While most Russians have enjoyed more economic security under Vladimir Putin, his critics argue that this is at the expense of democatic freedoms and political debate.
Staunch critic of President Putin, Mikhail Kasyanov, has been barred from standing as an opposition candidate in the March elections in Russia. His staff have been subject to intimidation.
Mr Kasyanov would have been the only liberal running for the presidency.
Speculation over the deaths of other opponents to Mr Putin such as journalist Anna Politkovskaya and former security officer Alexander Litvinenko suggests that they had made enemies in the Kremlin.
Putin allies control much of the media, and opposition voices are not allowed on television.
In the 1990s all manner of opinion found its voice in Russia, not just in parliament but in the media. Support for politicians in opposition to Putin is dwindling. Those politicians blame a clampdown on the country's media, but are to blame for the state of Russia democracy themselves?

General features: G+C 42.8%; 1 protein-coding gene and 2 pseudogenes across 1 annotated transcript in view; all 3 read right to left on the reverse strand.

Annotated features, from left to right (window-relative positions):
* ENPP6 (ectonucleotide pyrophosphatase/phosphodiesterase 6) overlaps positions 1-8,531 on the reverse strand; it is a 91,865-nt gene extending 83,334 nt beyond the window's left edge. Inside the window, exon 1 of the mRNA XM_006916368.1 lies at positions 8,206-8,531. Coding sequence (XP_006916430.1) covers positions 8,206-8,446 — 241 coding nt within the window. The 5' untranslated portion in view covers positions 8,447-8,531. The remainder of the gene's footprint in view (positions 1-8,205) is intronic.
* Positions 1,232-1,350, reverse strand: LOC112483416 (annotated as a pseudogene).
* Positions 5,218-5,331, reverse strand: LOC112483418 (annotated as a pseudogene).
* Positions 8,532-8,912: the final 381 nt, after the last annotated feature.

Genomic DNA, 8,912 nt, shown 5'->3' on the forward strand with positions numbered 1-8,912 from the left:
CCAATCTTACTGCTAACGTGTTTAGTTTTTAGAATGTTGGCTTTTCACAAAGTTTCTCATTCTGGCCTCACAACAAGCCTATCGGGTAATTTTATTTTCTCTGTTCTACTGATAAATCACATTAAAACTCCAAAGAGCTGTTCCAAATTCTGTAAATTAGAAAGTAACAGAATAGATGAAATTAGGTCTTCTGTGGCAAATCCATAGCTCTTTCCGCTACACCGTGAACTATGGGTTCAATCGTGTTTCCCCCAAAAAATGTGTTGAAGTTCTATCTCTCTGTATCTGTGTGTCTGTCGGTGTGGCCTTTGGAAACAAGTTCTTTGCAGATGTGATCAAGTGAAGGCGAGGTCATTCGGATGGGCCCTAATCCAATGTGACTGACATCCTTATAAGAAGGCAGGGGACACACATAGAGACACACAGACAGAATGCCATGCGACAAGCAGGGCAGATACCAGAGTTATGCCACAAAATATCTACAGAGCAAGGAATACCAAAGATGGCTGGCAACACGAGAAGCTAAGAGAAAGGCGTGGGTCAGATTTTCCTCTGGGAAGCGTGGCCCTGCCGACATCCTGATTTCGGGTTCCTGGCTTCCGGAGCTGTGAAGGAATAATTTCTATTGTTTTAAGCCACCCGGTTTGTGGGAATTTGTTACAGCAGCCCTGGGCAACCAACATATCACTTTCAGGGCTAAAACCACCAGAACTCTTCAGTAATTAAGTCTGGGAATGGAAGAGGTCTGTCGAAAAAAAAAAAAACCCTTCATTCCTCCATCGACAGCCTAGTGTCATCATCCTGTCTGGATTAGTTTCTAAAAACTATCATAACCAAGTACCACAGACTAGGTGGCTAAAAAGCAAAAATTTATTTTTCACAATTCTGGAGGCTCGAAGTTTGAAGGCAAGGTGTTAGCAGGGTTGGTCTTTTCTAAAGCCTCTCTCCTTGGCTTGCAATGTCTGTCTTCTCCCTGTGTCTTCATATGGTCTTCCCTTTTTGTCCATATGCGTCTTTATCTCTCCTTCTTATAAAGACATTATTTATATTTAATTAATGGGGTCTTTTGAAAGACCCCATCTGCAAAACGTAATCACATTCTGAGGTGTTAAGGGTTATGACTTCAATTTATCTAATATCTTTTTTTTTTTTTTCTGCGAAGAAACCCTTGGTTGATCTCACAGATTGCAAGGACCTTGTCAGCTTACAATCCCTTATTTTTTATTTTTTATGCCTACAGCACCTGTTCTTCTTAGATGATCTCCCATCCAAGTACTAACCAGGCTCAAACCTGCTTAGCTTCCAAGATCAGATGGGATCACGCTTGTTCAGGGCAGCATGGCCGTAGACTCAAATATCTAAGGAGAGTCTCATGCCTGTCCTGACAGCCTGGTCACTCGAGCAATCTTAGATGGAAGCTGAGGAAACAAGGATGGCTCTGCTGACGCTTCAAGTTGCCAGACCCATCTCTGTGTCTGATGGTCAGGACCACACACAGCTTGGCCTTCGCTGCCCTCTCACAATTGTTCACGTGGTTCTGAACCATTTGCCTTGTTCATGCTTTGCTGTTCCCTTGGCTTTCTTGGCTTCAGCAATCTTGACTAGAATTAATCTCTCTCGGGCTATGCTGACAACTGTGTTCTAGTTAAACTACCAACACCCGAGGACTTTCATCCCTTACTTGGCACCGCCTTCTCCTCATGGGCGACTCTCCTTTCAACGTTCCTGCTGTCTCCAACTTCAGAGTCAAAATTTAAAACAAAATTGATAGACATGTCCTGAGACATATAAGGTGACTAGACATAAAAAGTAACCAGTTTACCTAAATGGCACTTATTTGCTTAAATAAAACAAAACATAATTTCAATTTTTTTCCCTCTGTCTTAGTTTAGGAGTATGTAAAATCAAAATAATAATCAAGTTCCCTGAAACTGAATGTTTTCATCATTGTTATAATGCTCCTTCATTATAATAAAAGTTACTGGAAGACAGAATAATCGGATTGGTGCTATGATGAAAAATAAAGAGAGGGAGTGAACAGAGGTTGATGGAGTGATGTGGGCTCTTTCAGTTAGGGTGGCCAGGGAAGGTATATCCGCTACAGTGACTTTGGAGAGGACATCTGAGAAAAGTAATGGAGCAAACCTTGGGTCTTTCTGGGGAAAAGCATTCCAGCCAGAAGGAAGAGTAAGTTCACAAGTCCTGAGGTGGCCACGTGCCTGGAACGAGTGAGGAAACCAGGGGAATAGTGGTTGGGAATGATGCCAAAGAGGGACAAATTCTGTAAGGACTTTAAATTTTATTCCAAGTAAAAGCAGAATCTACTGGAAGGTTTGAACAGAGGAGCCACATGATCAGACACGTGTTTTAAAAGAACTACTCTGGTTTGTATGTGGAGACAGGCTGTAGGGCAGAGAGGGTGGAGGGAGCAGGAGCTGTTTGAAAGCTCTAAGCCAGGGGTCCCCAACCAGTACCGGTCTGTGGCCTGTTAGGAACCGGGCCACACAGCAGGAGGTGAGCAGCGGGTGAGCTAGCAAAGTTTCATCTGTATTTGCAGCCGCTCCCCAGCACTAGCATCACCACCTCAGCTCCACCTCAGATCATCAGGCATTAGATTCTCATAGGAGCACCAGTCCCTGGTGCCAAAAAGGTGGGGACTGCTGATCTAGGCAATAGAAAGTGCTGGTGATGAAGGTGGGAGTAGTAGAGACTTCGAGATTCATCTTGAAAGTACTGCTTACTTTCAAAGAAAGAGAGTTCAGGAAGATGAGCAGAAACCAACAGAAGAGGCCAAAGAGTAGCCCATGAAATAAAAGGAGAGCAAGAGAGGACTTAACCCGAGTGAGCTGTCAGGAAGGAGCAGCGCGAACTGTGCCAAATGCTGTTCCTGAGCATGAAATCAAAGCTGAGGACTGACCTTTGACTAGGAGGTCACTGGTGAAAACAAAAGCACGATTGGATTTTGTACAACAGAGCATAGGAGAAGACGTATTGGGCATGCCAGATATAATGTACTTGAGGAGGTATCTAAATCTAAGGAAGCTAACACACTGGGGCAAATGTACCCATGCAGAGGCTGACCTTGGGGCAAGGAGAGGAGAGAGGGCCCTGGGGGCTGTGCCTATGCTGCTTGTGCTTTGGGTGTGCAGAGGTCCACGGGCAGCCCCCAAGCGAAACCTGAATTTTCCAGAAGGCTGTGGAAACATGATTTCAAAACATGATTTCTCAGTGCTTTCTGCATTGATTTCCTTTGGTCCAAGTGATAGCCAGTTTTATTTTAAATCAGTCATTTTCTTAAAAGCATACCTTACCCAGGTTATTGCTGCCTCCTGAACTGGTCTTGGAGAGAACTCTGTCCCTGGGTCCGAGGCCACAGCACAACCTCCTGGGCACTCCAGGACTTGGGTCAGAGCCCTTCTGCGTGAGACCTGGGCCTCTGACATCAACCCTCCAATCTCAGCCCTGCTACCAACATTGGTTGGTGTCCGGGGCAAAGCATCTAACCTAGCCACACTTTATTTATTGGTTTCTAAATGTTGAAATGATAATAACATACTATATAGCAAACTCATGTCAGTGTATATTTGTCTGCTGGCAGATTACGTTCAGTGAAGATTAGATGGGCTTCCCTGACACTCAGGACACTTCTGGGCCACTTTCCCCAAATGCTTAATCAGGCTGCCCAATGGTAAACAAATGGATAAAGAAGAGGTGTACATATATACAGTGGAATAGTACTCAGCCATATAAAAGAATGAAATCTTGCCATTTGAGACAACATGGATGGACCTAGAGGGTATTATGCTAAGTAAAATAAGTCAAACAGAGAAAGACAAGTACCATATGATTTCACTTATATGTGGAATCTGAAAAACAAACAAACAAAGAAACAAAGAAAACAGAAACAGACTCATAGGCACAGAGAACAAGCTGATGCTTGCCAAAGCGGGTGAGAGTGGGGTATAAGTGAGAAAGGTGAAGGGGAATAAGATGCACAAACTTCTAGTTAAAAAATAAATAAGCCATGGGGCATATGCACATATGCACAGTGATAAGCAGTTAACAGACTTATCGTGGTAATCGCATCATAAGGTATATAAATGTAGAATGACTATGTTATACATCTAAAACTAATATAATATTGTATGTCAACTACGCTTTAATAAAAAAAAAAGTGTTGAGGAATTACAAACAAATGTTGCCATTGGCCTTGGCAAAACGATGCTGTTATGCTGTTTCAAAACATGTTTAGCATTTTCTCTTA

Listen to Allan Little on the state of opposition in Russia
The man with responsibility for overseeing human rights in Russia is Vladimir Lukin, the official ombudsman for human rights.
So, according to the Russian government, is press freedom under threat in Russia?
Listen to an interview with Vladimir Lukin
Allan Little speaks to Grigory Yavlinsky, the leader of the Yabloko party, one of Russia's two main liberal opposition groups.
What does he make of an assertion by Sergei Markov - that President Putin has taken some of the opposition's policies and incorporated them into his own programme?
Listen to an interview with Grigory Yavlinsky
Susanna Pechura is 74; when she was 16, she was arrested by the KGB and spent 25 years in a gulag. She is also a member of 'Memorial', a society which tracks victims of Soviet-era repression.
She spoke to Clare Arnold for Outlook.
Listen to an interview with Susanna Pechura
From BBC News.com
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